PUV modernization gets no budget in 2020: Who suffers?

Loreben Tuquero

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PUV modernization gets no budget in 2020: Who suffers?


Among the scrapped programs is the Tsuper Iskolar initiative, which provides free skills training for displaced drivers and operators

MANILA, Philippines – In its proposed budget for 2020, the Department of Transportation (DOTr) does not have any approved allocation for the Public Utility Vehicle Modernization Program (PUVMP), whose transition period runs until July next year.

The PUVMP was among the projects cut by the Department of Budget and Management (DBM) when it finalized the national budget. This prompted the DOTr, during a House hearing last September 5, to ask for budget augmentation of P1.5 billion for road projects. 

The modernization program was brought up again during a Senate hearing on the DOTr’s budget on October 3, pushing the transport agency to reevaluate its targets for the program. 

The Senate hearing showed that only 3% of the target number of modernized units has been operationalized, 3 years since the start of the program’s transition period.

To add, senators found the subsidy and loan programs provided for affected drivers and operators ineffective, since only a few of them would avail. At its cheapest, drivers and operators would have to pay a P500 amortization rate per day.

Social support

One of the components that will cease to be funded is the social support for drivers and operators under the Tsuper Iskolar program of the Land Transportation Franchising and Regulatory Board (LTFRB).

The program had offered free skills training and free skills assessment to persons who would be displaced by the PUVMP; those who voluntarily exited, continue, or were new to the transport industry; and family members of affected stakeholders. These beneficiaries were also given free entrepreneurship training, and food and transportation allowance.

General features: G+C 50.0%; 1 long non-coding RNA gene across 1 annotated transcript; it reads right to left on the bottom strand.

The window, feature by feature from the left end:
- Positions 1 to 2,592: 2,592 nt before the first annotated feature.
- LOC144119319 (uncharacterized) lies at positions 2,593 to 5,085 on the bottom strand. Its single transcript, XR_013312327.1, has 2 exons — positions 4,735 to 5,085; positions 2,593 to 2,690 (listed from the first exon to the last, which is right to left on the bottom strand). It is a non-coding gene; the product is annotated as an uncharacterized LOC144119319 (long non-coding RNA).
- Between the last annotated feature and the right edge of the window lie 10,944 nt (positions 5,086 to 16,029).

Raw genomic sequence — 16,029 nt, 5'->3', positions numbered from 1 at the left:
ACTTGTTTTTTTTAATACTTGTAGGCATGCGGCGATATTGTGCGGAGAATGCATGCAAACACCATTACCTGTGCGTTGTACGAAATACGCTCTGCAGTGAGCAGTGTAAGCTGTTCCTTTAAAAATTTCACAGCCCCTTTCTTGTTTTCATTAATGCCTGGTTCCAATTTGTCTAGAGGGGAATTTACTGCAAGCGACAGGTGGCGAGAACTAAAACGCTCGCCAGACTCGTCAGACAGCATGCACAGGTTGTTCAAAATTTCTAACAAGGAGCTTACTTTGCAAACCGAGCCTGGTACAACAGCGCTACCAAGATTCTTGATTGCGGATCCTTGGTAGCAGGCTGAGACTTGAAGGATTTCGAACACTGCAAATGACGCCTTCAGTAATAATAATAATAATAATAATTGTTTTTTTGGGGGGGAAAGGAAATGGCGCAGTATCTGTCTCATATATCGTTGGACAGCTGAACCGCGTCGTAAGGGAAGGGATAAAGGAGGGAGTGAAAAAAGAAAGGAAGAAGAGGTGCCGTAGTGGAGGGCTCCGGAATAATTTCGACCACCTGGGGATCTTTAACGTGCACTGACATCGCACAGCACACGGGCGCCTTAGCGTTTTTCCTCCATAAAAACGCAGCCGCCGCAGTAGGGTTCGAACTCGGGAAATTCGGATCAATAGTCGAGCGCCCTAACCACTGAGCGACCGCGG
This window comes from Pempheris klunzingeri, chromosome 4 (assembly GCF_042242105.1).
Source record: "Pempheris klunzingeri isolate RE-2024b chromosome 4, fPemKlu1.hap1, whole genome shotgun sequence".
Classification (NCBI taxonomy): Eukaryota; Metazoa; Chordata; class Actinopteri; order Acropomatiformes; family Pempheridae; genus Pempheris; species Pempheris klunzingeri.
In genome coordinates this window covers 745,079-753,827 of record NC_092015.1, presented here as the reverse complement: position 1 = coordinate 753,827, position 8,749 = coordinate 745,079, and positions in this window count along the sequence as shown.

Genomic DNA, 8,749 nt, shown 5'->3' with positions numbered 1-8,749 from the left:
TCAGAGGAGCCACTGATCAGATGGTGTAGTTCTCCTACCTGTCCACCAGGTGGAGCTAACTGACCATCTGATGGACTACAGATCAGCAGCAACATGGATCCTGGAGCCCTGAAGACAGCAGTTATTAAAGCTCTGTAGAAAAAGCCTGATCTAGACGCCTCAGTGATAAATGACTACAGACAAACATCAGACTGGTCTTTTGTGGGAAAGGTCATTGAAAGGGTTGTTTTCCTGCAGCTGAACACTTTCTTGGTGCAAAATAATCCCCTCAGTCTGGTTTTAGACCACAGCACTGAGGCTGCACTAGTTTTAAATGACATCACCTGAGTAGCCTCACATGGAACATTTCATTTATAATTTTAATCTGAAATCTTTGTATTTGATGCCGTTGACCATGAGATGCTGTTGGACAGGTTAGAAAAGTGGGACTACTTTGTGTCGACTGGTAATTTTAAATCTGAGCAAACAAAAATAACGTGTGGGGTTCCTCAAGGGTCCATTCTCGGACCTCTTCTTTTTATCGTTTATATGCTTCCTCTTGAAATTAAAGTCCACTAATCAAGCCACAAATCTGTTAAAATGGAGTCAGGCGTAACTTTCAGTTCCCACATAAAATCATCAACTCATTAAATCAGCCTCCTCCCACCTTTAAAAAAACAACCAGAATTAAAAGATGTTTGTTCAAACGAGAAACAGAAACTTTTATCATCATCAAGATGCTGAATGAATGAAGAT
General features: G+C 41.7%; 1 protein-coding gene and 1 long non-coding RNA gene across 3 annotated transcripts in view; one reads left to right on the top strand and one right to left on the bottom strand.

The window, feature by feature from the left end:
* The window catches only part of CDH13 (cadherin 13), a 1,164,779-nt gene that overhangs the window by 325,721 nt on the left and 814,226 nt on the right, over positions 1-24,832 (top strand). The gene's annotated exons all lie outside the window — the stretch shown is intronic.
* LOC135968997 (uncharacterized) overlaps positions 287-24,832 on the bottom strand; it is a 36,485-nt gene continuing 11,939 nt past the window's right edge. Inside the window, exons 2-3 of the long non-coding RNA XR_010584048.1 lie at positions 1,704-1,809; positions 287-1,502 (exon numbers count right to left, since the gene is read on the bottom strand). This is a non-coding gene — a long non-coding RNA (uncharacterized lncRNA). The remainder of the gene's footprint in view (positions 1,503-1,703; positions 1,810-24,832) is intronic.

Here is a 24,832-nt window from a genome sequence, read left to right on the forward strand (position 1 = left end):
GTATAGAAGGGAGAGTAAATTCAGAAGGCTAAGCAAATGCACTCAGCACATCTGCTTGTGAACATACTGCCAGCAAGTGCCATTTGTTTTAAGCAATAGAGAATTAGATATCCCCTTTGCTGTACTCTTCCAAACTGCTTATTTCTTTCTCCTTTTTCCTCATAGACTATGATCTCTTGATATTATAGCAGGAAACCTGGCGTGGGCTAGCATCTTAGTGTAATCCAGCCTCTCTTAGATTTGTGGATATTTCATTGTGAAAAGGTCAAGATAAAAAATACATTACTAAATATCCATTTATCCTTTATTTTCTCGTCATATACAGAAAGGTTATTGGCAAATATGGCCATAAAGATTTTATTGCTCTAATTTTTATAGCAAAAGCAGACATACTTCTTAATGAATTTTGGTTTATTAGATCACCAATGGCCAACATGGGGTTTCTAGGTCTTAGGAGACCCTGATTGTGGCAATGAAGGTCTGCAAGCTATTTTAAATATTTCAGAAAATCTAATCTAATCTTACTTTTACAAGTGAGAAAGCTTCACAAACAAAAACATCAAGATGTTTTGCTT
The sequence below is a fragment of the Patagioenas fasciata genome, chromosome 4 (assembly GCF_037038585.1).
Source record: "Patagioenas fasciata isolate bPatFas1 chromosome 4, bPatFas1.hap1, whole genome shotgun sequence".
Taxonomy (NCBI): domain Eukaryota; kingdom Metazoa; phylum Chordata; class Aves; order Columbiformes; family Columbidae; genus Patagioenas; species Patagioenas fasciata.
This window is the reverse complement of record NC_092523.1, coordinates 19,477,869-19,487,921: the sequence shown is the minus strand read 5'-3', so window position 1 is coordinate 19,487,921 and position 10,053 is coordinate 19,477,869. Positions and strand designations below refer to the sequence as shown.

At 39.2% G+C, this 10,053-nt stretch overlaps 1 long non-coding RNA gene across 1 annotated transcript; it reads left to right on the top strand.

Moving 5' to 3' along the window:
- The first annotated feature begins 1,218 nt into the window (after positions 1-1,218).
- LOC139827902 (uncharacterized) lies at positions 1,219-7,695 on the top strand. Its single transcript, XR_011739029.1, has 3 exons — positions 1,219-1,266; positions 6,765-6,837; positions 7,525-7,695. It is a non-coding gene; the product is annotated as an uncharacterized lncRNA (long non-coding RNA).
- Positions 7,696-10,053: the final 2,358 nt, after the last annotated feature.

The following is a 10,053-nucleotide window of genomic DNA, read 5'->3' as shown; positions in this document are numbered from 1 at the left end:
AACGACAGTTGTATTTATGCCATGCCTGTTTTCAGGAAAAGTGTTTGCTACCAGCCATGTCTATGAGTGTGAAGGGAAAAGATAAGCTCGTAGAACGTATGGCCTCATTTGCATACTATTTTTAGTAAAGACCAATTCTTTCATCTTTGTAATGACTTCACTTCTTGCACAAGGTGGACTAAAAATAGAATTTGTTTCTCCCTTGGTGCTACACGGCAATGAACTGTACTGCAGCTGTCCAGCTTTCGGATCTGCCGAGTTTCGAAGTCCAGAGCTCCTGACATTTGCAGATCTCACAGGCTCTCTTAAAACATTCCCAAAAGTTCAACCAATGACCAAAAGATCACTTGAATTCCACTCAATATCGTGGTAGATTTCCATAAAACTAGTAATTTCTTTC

Under the PUVMP, the LTFRB had vowed to establish an academy to train drivers and operators on safety measures and etiquette while operating PUVs.

In the past, transport strikers had said that the PUVMP would only lead to displacement and loss of livelihood among drivers and operators, since only big companies would be able to afford the required fleet management system of a minimum of 10 units per franchise. A modernized unit is worth around P1 million, which is beyond the means of small-time drivers and operators.

As September ended, another nationwide transport strike was held to protest the government’s method of public utility vehicle modernization. Operators and drivers called for rehabilitation, not replacement of their PUVs. However, LTFRB Chairman Martin Delgra III maintained that the program would push through.

In 2018, the PUVMP had an P843-million budget, which was allocated for training programs, the Davao Public Transport Study, interregional route planning, a communications campaign, and funds for the Office of Transport Cooperatives and Project Management Office (PMO). 

This year, the program had a reduced budget of P447 million. The training programs, information education campaign, and PMO funds remained intact, albeit with much smaller allocations. Two new line items were introduced: the Tsuper Iskolar program and the PUVM “support infra database,” which is technology-based recording system for franchises. Route planning and transport studies were not among the funded components.

The DOTr acknowledged the challenges to implementing the PUVMP according to its proposed 2020 plan to phase out jeepneys older than 15 years old, so the agency will reevaluate the targets of the program. – Rappler.com

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Loreben Tuquero

Loreben Tuquero is a researcher-writer for Rappler. Before transferring to Rappler's Research team, she covered transportation, Quezon City, and the Department of the Interior and Local Government as a reporter. She graduated with a communication degree from the Ateneo de Manila University.